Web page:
Vox patris caelestis
, inspired as it is by examples by Tallis and Sheppard, can be considered the culmination of the great antiphon tradition, the most grandiose musical form of the century. Typically, it begins with two voices only, expanding to a trio before the full choir enters with éclat; in the second half, now in duple instead of triple time, the solo sections are enlarged in scope, climaxing in a ‘gymel’ (derived from the Latin for ‘twin’) where two equal treble voices soar above the rich accompaniment of double alto and bass. Even in full sections the vocal writing is elaborate and virtuosic, the range daunting; contrast this with the measured grace of Latin anthems like Sive vigilem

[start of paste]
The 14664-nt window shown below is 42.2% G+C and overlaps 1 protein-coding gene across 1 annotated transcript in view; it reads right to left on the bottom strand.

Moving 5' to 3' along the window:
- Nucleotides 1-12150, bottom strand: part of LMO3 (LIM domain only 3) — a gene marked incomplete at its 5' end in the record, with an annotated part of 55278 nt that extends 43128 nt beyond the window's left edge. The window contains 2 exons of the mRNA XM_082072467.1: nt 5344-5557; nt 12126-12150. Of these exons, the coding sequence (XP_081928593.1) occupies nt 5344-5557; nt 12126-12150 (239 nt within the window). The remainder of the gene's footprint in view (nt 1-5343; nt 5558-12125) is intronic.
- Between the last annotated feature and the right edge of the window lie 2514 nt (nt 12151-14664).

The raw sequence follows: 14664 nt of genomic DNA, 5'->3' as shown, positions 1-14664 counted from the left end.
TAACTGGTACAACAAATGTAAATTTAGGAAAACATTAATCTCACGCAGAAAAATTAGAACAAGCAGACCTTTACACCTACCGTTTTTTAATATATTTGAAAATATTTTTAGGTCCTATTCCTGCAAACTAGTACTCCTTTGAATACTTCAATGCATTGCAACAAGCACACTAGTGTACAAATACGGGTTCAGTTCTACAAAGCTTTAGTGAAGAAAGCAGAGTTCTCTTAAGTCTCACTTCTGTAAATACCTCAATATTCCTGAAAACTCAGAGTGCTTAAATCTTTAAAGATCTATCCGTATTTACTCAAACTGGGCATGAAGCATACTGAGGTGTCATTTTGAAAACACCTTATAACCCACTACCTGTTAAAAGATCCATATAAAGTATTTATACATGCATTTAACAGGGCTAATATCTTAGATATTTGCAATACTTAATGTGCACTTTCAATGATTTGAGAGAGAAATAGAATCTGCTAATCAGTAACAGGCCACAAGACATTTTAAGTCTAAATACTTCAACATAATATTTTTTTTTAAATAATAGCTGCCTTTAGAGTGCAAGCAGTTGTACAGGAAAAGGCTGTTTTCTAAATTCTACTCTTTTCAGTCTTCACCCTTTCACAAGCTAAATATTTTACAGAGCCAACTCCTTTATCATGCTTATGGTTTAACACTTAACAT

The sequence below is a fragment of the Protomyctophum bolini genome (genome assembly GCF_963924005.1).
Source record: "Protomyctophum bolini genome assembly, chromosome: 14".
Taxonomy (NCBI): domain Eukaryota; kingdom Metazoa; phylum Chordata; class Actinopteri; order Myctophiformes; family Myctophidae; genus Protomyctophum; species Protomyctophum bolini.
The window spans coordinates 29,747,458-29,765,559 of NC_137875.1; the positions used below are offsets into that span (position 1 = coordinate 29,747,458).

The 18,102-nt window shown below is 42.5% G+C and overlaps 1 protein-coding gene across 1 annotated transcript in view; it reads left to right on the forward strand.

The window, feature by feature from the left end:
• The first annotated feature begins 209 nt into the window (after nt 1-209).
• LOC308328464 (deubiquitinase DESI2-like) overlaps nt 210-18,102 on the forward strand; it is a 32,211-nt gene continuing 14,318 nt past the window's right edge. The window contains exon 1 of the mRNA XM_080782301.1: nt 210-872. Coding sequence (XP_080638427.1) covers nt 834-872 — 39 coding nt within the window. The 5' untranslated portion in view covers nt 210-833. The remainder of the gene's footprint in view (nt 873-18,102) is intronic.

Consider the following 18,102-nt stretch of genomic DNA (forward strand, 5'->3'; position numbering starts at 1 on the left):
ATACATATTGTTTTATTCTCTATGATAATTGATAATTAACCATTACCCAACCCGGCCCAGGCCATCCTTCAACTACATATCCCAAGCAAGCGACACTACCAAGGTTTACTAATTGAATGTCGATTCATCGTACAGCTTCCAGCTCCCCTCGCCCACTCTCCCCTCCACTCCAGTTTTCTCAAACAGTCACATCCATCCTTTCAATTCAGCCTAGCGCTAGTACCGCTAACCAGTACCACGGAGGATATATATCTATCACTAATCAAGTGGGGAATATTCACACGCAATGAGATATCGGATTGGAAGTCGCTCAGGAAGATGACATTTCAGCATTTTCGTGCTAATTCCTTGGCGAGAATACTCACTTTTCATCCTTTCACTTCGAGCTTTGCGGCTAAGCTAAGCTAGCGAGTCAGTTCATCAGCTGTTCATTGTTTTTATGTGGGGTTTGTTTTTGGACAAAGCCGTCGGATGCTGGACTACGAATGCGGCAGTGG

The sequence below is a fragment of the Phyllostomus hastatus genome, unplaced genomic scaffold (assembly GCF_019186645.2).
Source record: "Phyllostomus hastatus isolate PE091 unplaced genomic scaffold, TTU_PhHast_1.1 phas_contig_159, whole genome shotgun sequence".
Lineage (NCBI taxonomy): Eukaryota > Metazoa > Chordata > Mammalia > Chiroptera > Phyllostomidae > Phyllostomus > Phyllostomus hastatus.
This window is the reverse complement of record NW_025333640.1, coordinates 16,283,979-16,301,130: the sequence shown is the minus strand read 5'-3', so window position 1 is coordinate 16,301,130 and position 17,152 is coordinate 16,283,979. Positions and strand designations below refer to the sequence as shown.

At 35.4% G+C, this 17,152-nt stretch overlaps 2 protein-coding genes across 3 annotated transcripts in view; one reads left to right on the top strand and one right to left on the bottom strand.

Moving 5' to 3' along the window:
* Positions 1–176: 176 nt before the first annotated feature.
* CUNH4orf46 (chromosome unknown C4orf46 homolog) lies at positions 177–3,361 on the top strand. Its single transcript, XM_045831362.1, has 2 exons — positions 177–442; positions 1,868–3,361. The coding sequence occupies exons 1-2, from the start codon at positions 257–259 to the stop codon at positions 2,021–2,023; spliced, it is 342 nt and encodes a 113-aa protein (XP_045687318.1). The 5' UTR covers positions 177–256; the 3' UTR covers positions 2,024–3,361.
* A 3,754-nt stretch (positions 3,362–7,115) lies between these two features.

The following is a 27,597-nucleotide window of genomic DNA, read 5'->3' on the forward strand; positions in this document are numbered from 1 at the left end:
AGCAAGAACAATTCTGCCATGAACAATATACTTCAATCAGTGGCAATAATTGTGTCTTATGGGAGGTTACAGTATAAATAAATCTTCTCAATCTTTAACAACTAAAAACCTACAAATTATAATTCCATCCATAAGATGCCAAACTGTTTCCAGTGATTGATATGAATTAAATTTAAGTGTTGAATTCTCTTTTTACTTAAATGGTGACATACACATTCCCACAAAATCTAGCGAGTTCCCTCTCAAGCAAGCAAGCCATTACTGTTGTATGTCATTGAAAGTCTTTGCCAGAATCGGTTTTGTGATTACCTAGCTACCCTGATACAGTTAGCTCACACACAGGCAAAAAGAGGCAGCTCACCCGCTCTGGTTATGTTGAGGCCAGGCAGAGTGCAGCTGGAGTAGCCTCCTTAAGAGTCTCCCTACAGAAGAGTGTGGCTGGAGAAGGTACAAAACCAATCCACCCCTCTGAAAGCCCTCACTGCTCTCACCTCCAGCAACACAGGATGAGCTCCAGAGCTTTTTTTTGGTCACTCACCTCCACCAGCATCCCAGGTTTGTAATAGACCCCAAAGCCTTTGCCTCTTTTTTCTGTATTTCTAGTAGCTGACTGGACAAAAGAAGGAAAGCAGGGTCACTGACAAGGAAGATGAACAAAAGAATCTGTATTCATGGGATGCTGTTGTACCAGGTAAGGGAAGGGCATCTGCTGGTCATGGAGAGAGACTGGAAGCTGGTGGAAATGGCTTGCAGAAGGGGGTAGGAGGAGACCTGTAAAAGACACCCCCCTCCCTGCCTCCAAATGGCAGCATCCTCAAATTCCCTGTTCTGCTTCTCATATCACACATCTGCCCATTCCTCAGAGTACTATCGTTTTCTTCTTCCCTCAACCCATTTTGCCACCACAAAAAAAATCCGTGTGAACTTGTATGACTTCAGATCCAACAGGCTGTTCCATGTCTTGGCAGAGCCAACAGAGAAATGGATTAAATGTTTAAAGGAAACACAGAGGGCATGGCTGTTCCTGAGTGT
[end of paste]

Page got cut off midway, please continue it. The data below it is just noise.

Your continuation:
and Beatus et sanctus
, sophisticated examples of the developing Elizabethan motet—tightly controlled and affecting music.
from notes by Nicolas Robertson © 1989